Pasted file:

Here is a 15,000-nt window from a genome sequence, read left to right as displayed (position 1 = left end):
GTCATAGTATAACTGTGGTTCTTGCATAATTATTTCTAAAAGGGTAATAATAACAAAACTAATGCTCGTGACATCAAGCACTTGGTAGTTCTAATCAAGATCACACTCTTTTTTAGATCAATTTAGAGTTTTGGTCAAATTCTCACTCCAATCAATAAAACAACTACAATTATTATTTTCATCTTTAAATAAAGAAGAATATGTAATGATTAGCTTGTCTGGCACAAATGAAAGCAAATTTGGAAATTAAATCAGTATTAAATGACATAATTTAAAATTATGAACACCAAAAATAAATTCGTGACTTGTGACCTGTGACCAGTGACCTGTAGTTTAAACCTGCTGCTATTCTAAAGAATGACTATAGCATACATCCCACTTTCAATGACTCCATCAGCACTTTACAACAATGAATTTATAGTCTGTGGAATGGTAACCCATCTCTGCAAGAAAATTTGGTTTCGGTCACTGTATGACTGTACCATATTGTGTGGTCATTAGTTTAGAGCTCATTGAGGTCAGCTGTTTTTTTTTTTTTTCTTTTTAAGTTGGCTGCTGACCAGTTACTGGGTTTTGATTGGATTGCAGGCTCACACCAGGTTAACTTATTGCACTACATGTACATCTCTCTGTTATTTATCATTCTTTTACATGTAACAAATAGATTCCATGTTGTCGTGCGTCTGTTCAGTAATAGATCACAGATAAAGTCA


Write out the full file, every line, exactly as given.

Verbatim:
Here is a 15,000-nt window from a genome sequence, read left to right as displayed (position 1 = left end):
GTCATAGTATAACTGTGGTTCTTGCATAATTATTTCTAAAAGGGTAATAATAACAAAACTAATGCTCGTGACATCAAGCACTTGGTAGTTCTAATCAAGATCACACTCTTTTTTAGATCAATTTAGAGTTTTGGTCAAATTCTCACTCCAATCAATAAAACAACTACAATTATTATTTTCATCTTTAAATAAAGAAGAATATGTAATGATTAGCTTGTCTGGCACAAATGAAAGCAAATTTGGAAATTAAATCAGTATTAAATGACATAATTTAAAATTATGAACACCAAAAATAAATTCGTGACTTGTGACCTGTGACCAGTGACCTGTAGTTTAAACCTGCTGCTATTCTAAAGAATGACTATAGCATACATCCCACTTTCAATGACTCCATCAGCACTTTACAACAATGAATTTATAGTCTGTGGAATGGTAACCCATCTCTGCAAGAAAATTTGGTTTCGGTCACTGTATGACTGTACCATATTGTGTGGTCATTAGTTTAGAGCTCATTGAGGTCAGCTGTTTTTTTTTTTTTTCTTTTTAAGTTGGCTGCTGACCAGTTACTGGGTTTTGATTGGATTGCAGGCTCACACCAGGTTAACTTATTGCACTACATGTACATCTCTCTGTTATTTATCATTCTTTTACATGTAACAAATAGATTCCATGTTGTCGTGCGTCTGTTCAGTAATAGATCACAGATAAAGTCA